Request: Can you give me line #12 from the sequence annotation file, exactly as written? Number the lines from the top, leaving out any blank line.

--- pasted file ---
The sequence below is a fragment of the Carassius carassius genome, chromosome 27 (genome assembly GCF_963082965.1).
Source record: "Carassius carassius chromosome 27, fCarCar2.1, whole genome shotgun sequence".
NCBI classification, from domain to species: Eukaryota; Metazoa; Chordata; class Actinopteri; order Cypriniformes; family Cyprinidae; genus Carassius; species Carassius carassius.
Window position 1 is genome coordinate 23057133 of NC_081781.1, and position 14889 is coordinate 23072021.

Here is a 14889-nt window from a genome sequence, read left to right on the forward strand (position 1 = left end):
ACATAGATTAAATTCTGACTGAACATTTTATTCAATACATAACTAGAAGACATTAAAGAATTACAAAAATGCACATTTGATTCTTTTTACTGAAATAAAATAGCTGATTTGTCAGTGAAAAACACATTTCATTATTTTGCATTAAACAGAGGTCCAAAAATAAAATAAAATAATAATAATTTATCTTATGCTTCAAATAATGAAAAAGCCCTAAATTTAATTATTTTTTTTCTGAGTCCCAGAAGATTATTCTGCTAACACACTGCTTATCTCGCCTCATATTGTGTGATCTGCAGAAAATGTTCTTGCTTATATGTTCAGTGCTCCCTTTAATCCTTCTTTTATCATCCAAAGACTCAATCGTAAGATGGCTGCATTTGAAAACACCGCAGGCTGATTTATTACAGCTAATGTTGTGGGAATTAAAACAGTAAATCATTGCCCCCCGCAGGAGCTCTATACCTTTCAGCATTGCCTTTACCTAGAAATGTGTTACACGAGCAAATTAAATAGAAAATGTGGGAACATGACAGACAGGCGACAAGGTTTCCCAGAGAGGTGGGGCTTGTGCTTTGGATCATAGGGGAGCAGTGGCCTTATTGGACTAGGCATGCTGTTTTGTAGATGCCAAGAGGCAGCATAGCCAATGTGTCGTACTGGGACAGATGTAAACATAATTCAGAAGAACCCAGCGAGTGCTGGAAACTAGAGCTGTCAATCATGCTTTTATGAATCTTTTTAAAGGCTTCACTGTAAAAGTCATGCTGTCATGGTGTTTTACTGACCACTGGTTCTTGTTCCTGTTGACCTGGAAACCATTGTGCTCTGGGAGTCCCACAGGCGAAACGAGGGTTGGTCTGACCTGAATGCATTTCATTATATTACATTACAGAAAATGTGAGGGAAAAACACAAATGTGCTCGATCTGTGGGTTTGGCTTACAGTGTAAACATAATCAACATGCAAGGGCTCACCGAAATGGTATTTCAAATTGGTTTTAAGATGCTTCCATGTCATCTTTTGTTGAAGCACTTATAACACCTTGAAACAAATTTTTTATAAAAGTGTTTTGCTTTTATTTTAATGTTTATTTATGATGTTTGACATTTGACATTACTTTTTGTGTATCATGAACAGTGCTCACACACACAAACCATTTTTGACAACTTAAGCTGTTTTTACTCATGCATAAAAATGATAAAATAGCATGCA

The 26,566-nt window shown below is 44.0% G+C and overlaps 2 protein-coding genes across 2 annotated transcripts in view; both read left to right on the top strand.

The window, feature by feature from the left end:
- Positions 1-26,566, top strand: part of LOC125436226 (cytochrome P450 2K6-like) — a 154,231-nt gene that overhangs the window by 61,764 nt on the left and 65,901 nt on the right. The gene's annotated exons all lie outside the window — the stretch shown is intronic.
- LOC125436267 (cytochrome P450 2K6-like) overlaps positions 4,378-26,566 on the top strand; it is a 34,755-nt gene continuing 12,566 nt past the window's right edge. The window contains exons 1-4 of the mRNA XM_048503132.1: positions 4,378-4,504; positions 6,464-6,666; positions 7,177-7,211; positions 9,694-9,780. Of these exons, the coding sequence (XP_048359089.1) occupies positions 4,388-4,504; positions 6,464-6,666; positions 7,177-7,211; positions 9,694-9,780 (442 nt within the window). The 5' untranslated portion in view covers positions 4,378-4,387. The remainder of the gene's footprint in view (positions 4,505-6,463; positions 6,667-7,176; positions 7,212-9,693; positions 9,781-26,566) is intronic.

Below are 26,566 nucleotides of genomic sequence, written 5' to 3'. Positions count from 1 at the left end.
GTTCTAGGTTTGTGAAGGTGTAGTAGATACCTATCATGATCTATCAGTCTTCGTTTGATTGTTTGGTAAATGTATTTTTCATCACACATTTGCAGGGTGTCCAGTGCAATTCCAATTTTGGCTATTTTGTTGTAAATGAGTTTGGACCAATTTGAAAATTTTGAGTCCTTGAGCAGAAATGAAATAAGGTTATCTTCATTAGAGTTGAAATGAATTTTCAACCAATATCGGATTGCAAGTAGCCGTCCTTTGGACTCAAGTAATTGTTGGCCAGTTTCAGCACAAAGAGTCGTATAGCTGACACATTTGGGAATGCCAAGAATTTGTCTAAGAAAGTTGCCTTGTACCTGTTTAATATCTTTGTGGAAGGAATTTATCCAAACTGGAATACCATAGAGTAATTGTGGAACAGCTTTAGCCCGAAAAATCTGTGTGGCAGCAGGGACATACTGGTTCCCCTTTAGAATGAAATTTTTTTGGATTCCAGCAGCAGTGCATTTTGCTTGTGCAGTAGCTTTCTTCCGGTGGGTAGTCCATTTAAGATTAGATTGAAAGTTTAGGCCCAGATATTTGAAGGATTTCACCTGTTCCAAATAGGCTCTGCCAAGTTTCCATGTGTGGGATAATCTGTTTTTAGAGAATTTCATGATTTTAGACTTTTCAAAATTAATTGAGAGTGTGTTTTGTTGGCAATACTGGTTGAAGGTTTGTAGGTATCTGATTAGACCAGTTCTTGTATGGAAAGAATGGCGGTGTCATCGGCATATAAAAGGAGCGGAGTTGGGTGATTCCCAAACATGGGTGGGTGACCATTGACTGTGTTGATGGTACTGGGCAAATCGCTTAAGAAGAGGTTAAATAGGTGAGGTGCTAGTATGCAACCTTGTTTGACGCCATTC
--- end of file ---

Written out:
GTTCTAGGTTTGTGAAGGTGTAGTAGATACCTATCATGATCTATCAGTCTTCGTTTGATTGTTTGGTAAATGTATTTTTCATCACACATTTGCAGGGTGTCCAGTGCAATTCCAATTTTGGCTATTTTGTTGTAAATGAGTTTGGACCAATTTGAAAATTTTGAGTCCTTGAGCAGAAATGAAATAAGGTTATCTTCATTAGAGTTGAAATGAATTTTCAACCAATATCGGATTGCAAGTAGCCGTCCTTTGGACTCAAGTAATTGTTGGCCAGTTTCAGCACAAAGAGTCGTATAGCTGACACATTTGGGAATGCCAAGAATTTGTCTAAGAAAGTTGCCTTGTACCTGTTTAATATCTTTGTGGAAGGAATTTATCCAAACTGGAATACCATAGAGTAATTGTGGAACAGCTTTAGCCCGAAAAATCTGTGTGGCAGCAGGGACATACTGGTTCCCCTTTAGAATGAAATTTTTTTGGATTCCAGCAGCAGTGCATTTTGCTTGTGCAGTAGCTTTCTTCCGGTGGGTAGTCCATTTAAGATTAGATTGAAAGTTTAGGCCCAGATATTTGAAGGATTTCACCTGTTCCAAATAGGCTCTGCCAAGTTTCCATGTGTGGGATAATCTGTTTTTAGAGAATTTCATGATTTTAGACTTTTCAAAATTAATTGAGAGTGTGTTTTGTTGGCAATACTGGTTGAAGGTTTGTAGGTATCTGATTAGACCAGTTCTTGTATGGAAAGAATGGCGGTGTCATCGGCATATAAAAGGAGCGGAGTTGGGTGATTCCCAAACATGGGTGGGTGACCATTGACTGTGTTGATGGTACTGGGCAAATCGCTTAAGAAGAGGTTAAATAGGTGAGGTGCTAGTATGCAACCTTGTTTGACGCCATTC